|Publication number||US4786832 A|
|Application number||US 06/711,153|
|Publication date||22 Nov 1988|
|Filing date||13 Mar 1985|
|Priority date||13 Mar 1984|
|Publication number||06711153, 711153, US 4786832 A, US 4786832A, US-A-4786832, US4786832 A, US4786832A|
|Inventors||Hiroshi Nakagawa, Toshiki Maruyama, Minoru Maeda|
|Original Assignee||Shinko Electric Co., Ltd.|
|Export Citation||BiBTeX, EndNote, RefMan|
|Patent Citations (7), Referenced by (8), Classifications (6), Legal Events (5)|
|External Links: USPTO, USPTO Assignment, Espacenet|
The present invention relates to a supporting mechanism for a movable member of linear pulse motors which are suitably used as motors for feeding heads of electronic printers, electric typewriters, floppy disc drives, etc.
As is well known, the linear pulse motor moves the primary magnetic flux generating unit or the secondary scale in a stepwise manner according to pulse signals supplied to the primary unit. A typical example of the prior art linear pulse motor of permanent magnet type is illustrated in FIG. 1A and B, in which the reference numeral 10 indicates a secondary scale in the upper face of which a comb-shaped toothed portion 12 is centrally and longitudinally formed. A guide rail 14 is attached to each lateral periphery of the upper face of the scale 10 adjacent to the toothed portion 12. Disposed above the upper face of this scale 10 is a primary magnetic flux generating unit 16, which is composed of iron cores or magnetic cores 18 and 20, side plates 22 and 24 for securing these cores 18 and 20 from their opposite sides, permanent magnets 26 and 28 magnetically coupled to the upper faces of the magnetic cores 18 and 20, coils 30-33 respectively wound around the magnetic poles 18A, 18B, 20A and 20B of the magnetic cores 18 and 20, and two pairs of rolling-contact bearings 38, for example, ball bearings, attached to the lower ends of the side plates 22 and 24 through shafts 40 and 40. When a predetermined pulse signals are supplied to the coils 30-33 the primary unit 16 stepwisely travels over the scale 10 by generating magnetic fluxes through the gap G between the magnetic poles 18A, 18B, 20A and 20B and the toothed portion 12. The scale 10 may be moved by fixing the magnetic flux generating unit 16.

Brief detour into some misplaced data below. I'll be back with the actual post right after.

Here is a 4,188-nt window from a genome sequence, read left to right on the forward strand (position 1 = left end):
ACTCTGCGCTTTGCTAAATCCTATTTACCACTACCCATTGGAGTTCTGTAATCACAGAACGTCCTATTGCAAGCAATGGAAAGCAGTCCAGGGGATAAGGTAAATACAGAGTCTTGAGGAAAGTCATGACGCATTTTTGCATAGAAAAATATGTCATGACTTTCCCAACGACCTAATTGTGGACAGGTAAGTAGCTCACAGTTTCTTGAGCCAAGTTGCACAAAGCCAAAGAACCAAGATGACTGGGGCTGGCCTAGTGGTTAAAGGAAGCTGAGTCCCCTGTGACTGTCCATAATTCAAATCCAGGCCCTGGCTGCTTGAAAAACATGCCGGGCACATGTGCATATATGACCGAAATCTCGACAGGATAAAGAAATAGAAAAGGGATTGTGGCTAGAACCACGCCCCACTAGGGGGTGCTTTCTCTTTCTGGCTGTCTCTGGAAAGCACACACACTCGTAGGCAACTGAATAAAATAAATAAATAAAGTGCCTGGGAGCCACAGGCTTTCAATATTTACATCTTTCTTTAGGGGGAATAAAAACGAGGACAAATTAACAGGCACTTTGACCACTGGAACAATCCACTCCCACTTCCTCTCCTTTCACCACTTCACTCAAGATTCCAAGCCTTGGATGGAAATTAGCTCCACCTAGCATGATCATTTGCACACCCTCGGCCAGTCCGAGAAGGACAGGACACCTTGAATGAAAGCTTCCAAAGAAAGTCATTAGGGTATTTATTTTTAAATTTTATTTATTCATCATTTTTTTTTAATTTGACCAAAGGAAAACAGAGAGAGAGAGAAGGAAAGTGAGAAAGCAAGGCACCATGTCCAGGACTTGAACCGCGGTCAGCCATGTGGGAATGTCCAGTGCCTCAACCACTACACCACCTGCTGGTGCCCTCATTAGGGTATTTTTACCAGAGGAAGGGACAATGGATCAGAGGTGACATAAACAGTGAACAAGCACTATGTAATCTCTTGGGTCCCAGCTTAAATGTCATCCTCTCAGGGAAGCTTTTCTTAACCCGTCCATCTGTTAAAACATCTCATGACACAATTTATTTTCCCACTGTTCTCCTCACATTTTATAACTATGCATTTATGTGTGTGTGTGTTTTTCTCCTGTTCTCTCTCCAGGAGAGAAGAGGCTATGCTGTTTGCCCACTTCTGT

Linear pulse motors are widely used in electronic printers and electric typewriters for feeding their heads which require functions of linear traveling and positioning. Recently there has arisen a strong need for reduction in dimensions and cost of the linear pulse motor as the printer and the electric printer are being reduced in volume and cost. In addition to these requirements reduction in thickness is required for the pulse motor used for feeding the head of the floppy disc drive.
As a result of study of these requirements of the linear pulse motor, we have found that the supporting mechanism using rolling-contact bearings places considerable limitations to the reduction in volume and thickness thereof. Furthermore, there is a general tendency that the reduction of the rolling-contact bearing in dimensions raises the cost thereof.
Accordingly, it is an object of the present invention to provide a supporting mechanism for a movable member of a linear pulse motor which achieves flattening and reduction in dimensions and cost.